It’s really good. Really different. I think my experience in operations is actually helping me in the role. I am working on a project which is looking at capacity and flow of sewage treatment and produce process models for each site. It’s just what I wanted to do… So here I am [laughs]

Wow, you’ve done a lot in a small space of time. So, what’s the plan for the future career-wise?

As I mentioned, I’m planning to become a charted Chemical Engineer, and I will be looking to gain the competences I need in my future roles. Within the next 3 years, I will be looking to gain experience in areas such as project management and the commercial side of the business to support my current technical expertise.

Niloofar and the industry

You briefly mentioned when going through your career both in and outside the UK – how have you found being a woman in the industry?

Um… [pauses] It’s… [pauses] It’s not as easy as being a man, to be honest with you. We are working in an industry where 85-90% of people you work with are male.

Yeah, it’s a lot…

Yeah, it’s a lot. Sometimes I find myself sitting in a meeting room with 15-20 of us and I am the only female in the room. It’s not the easiest thing because you get the feeling that everyone is looking at you. So it’s tough, but it’s dependent on the area and the people you are working with. You just have to work on those relationships. I feel like I need to put in more effort and energy for my voice to be heard.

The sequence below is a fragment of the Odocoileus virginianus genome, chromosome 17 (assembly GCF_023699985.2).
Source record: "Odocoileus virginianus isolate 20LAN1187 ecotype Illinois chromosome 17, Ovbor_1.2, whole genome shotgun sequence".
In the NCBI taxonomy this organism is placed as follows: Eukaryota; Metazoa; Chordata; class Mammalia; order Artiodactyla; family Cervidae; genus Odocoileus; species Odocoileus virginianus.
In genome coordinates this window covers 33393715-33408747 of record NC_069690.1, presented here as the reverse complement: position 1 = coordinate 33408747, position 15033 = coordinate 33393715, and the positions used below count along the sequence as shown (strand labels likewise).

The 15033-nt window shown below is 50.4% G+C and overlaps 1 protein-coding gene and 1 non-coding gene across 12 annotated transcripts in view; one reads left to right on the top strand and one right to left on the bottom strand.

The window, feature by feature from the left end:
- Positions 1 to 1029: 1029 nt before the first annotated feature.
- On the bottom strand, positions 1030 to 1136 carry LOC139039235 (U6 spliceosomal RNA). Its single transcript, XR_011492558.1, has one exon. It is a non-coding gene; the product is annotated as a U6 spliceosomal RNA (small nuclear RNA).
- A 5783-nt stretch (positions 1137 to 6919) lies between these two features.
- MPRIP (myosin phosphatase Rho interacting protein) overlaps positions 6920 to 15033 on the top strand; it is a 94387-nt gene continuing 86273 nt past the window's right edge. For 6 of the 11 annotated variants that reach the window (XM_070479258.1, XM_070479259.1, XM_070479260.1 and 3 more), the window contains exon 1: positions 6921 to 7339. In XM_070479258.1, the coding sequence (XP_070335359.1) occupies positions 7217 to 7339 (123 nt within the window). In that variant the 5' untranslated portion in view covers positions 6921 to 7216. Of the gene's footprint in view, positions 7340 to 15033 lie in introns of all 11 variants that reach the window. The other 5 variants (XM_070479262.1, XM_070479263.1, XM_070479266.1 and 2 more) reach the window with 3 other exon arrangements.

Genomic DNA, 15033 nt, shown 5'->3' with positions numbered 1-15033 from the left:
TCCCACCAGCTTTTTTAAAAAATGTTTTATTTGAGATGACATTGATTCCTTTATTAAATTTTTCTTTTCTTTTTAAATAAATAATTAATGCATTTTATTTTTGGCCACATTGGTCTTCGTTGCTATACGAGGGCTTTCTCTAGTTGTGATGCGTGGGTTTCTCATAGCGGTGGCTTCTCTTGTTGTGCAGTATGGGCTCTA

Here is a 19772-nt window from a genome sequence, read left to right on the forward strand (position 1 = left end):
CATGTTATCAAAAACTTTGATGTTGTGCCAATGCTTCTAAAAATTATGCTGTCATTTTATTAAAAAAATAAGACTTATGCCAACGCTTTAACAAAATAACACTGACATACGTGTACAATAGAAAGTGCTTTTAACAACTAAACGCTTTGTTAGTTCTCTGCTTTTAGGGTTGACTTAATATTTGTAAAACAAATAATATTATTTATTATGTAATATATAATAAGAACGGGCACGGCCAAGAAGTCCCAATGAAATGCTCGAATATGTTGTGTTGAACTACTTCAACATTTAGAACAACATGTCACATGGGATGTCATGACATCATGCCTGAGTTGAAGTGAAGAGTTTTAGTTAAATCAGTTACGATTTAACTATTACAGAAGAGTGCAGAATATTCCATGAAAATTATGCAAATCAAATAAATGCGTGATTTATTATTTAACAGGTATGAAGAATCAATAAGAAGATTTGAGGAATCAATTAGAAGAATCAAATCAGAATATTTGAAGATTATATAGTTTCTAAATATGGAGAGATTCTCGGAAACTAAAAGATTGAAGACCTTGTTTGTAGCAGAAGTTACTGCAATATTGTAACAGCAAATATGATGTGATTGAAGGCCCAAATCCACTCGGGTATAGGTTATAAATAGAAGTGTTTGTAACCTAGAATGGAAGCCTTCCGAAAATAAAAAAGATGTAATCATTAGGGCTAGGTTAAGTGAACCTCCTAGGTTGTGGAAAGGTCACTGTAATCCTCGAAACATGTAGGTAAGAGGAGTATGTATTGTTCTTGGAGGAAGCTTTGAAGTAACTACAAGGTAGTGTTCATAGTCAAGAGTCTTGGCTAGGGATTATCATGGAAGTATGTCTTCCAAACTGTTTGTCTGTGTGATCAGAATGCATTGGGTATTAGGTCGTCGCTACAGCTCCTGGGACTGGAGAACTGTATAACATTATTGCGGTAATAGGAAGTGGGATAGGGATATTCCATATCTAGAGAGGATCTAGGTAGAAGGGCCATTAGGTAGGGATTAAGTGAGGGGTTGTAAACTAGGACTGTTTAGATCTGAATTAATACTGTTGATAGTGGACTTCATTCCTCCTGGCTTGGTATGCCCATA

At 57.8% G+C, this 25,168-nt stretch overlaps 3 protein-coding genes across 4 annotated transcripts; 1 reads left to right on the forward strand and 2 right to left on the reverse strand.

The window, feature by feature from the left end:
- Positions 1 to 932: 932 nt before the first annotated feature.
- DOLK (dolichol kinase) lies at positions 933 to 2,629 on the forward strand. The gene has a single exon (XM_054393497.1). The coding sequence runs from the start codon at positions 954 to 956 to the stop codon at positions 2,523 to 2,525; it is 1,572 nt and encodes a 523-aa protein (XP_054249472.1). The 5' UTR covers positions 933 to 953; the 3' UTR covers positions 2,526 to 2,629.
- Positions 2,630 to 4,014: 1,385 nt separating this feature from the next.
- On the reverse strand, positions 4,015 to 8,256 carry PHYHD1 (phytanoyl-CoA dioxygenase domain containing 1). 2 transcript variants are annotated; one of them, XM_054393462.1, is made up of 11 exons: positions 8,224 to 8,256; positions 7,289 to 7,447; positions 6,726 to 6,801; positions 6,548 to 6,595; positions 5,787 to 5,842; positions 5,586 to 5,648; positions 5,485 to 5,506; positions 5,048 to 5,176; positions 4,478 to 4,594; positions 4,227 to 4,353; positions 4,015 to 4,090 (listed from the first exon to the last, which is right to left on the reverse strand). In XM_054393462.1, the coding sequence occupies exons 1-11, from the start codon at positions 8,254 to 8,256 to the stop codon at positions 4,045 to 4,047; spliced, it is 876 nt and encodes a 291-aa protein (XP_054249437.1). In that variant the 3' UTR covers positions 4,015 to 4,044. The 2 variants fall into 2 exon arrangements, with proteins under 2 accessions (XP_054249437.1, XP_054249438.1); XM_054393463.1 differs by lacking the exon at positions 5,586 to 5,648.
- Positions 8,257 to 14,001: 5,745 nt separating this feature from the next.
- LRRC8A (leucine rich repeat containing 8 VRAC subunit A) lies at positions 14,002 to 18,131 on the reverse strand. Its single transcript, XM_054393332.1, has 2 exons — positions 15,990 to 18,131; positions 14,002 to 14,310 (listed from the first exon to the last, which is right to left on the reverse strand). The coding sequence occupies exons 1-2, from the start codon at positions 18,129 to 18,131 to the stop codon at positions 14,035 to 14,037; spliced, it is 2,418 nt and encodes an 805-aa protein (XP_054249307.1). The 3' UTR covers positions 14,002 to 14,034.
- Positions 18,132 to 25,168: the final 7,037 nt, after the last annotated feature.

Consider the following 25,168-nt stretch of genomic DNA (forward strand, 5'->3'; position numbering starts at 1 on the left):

Do you feel like you have to prove yourself a little bit more?

Sometimes… I do need to put in extra effort.

What was it like during education? Was that male-dominated too?

It’s interesting because we had more females doing Chemical Engineering in our course; I think females are attracted to Chemical Engineering these days. Whereas other courses, like Mechanical, Civil, Electrical Engineering, you would hardly see any females in them – or maybe a ratio of 3 women to 20 men.

What advice would you give to girls wanting to go into STEM or engineering?

Don’t give up. It might seem hard to start with but, at the end of the day, if it’s something that you enjoy you have to come in strong and prove to yourself that you can do it.

A few random questions

You seem very busy which is great – but how do you unwind from work?

[laughs] You’ll be surprised to hear that I think shopping is the way. I also go to the gym after work. Sometimes it’s difficult to find the time to do it but I think it’s really important to have that personal and work life balance and so I try to get to the gym as often as I can.

And, yeah… shopping.

Retail therapy is good.

[laughs] There you go, you said it!

What do you think you would be doing if you weren’t in engineering? Is there anything else that took your fancy when you were going?

I would probably want my own business. I don’t know what that would be, but that’s what I would be looking into.

It was a pleasure chatting with you, Niloofar. We wish you all the best in your career. And keep going with that retail therapy!

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Lewis Taplin